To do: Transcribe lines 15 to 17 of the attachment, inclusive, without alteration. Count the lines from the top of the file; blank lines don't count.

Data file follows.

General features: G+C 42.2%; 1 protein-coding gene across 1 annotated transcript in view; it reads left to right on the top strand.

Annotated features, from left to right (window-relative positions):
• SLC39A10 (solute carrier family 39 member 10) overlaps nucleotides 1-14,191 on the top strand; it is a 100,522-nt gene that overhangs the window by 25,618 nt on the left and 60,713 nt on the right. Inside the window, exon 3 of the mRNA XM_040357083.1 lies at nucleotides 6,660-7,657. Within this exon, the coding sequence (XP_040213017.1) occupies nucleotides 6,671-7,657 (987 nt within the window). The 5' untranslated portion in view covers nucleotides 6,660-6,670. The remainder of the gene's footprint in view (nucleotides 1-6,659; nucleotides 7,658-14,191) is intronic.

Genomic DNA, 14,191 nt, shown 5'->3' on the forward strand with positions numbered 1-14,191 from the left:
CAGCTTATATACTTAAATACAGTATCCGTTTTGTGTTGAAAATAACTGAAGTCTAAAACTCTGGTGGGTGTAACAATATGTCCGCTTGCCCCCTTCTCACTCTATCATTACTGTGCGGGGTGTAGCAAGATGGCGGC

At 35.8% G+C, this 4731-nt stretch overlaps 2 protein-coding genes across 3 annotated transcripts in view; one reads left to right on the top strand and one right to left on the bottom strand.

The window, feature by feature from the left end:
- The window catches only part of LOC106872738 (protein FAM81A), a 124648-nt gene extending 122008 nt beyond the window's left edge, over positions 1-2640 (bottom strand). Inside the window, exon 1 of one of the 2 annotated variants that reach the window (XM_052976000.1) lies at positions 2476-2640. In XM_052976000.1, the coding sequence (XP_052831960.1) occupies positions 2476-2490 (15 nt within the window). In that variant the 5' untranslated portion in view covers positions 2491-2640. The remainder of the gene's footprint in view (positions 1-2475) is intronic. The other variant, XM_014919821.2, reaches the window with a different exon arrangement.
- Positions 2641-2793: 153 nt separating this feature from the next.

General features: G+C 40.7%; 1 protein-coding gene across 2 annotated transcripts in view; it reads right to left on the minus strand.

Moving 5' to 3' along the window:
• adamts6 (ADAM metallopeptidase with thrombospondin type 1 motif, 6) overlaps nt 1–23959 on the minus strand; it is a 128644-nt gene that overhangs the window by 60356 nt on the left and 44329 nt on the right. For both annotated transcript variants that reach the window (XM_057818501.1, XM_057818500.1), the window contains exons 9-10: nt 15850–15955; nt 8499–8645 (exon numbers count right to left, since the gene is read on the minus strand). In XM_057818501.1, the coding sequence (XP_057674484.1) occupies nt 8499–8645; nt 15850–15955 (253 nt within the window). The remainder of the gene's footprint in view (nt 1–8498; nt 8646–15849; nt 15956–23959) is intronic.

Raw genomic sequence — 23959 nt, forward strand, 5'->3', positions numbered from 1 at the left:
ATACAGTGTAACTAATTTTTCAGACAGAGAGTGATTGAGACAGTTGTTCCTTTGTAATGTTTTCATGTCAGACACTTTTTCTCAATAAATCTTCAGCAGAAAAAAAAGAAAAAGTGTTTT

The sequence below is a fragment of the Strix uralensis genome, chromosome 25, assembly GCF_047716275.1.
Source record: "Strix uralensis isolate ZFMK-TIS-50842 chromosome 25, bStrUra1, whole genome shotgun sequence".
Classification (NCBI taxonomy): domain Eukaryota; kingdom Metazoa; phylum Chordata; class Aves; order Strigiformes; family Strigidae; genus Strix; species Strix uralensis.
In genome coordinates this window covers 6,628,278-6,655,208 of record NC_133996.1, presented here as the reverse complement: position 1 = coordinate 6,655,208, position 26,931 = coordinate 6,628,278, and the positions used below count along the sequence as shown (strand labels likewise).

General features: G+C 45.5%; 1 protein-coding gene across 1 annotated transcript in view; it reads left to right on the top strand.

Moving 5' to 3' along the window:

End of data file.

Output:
The sequence below is a fragment of the Strix uralensis genome, chromosome 25, assembly GCF_047716275.1.
Source record: "Strix uralensis isolate ZFMK-TIS-50842 chromosome 25, bStrUra1, whole genome shotgun sequence".
Classification (NCBI taxonomy): domain Eukaryota; kingdom Metazoa; phylum Chordata; class Aves; order Strigiformes; family Strigidae; genus Strix; species Strix uralensis.